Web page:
The impact of Covid-19 has affected 1 116 017 South African learners in higher education alone, writes Craig Bramley, lead education technologist at Citrix.
One thing is for certain: the fallout from this pandemic will have a lasting impact on the way teaching is delivered. This will also require significant changes to the end-to-end operating models of higher education institutions.
One of these changes will be the ability to deliver both campus-based and remote-based learning from the same IT infrastructure.
The ministry of Higher Education, Science and Innovation, on 9 June, 2020, said that South African institutions have developed their detailed strategies for remote multi-modal teaching and learning during the current lockdown period and for all the levels.
While some institutions have managed to offer final year undergraduate and postgraduate students virtual learning facilities, a maximum of 33% of the student population will be allowed to return to campuses under level 3 in South Africa.
For those still conducting education through virtual learning facilities, these solutions are widely accepted within the higher education sector as being tactical, built on limited IT infrastructure, and missing many core elements.
The estimated reduction in the number of students attending school on campus in 2020-21 has highlighted the urgency with which higher education institutions need to transition quickly from a traditional campus-based model to a remote-ready model and put in place a long-term digital learning strategy.
Higher education institutions are reviewing expenditures, identifying efficiencies, and ensuring they have the capability to continue to deliver value across their offerings. Investing in remote-enabled digital learning platforms will be crucial.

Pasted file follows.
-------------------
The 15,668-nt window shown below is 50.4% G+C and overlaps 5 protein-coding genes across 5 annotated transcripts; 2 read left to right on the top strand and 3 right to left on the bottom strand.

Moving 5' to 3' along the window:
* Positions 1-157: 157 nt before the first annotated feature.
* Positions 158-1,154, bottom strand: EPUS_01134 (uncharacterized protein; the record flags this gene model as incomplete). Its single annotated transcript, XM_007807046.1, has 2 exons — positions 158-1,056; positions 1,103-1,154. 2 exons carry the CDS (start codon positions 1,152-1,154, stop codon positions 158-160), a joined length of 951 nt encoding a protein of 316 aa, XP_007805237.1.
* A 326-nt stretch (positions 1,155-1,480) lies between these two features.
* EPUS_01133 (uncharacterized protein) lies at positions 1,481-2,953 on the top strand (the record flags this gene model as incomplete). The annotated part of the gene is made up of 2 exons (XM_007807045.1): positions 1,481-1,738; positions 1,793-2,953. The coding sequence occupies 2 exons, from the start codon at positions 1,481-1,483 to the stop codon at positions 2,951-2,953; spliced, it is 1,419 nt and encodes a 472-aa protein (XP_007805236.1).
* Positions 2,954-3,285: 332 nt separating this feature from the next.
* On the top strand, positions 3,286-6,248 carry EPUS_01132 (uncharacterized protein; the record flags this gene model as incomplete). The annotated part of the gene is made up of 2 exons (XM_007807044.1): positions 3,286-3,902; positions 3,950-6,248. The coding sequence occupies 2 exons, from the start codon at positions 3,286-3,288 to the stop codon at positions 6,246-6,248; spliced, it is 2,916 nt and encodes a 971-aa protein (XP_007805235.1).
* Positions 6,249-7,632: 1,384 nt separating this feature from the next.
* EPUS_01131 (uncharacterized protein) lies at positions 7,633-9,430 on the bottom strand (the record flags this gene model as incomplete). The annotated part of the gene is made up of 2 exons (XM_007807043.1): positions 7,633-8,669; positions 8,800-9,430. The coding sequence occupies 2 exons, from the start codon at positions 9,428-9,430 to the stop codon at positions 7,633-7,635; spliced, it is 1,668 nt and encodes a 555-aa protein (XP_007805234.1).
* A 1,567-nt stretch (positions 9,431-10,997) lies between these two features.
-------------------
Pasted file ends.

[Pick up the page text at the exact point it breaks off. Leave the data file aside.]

Traditional classrooms will not suddenly cease to exist. There will always be a need for and a desire by students to be in classrooms and laboratories.
However, the requirement for students to be physically on-campus will need to be rethought for higher education institutions to continue to offer learning experiences in a world where student numbers will be limited through restrictions on travel and proximity.
One of the most significant transformations will be at the endpoint. With a switch of reliance from traditional, managed physical desktops in a classroom setting, forward looking higher education institutions will move to more agile BYOD/CYOD options for remote learning and the adoption of cost-effective thin client devices on campus.
The reason for the switch away from traditionally managed physical desktops will help drive the following outcomes (in no particular order):
* Improve student learning experience;
* Improve student, faculty and admin staff accessibility;
* Provide a world-class remote and distance-learning experience;
* Improve business continuity;
* Increase security and reduce the attack surface;
* Reduce capital and operational expenditure;
* Reduce IT management complexity;
* Repurpose or even relinquish existing real estate; and
* Increase sustainability credentials.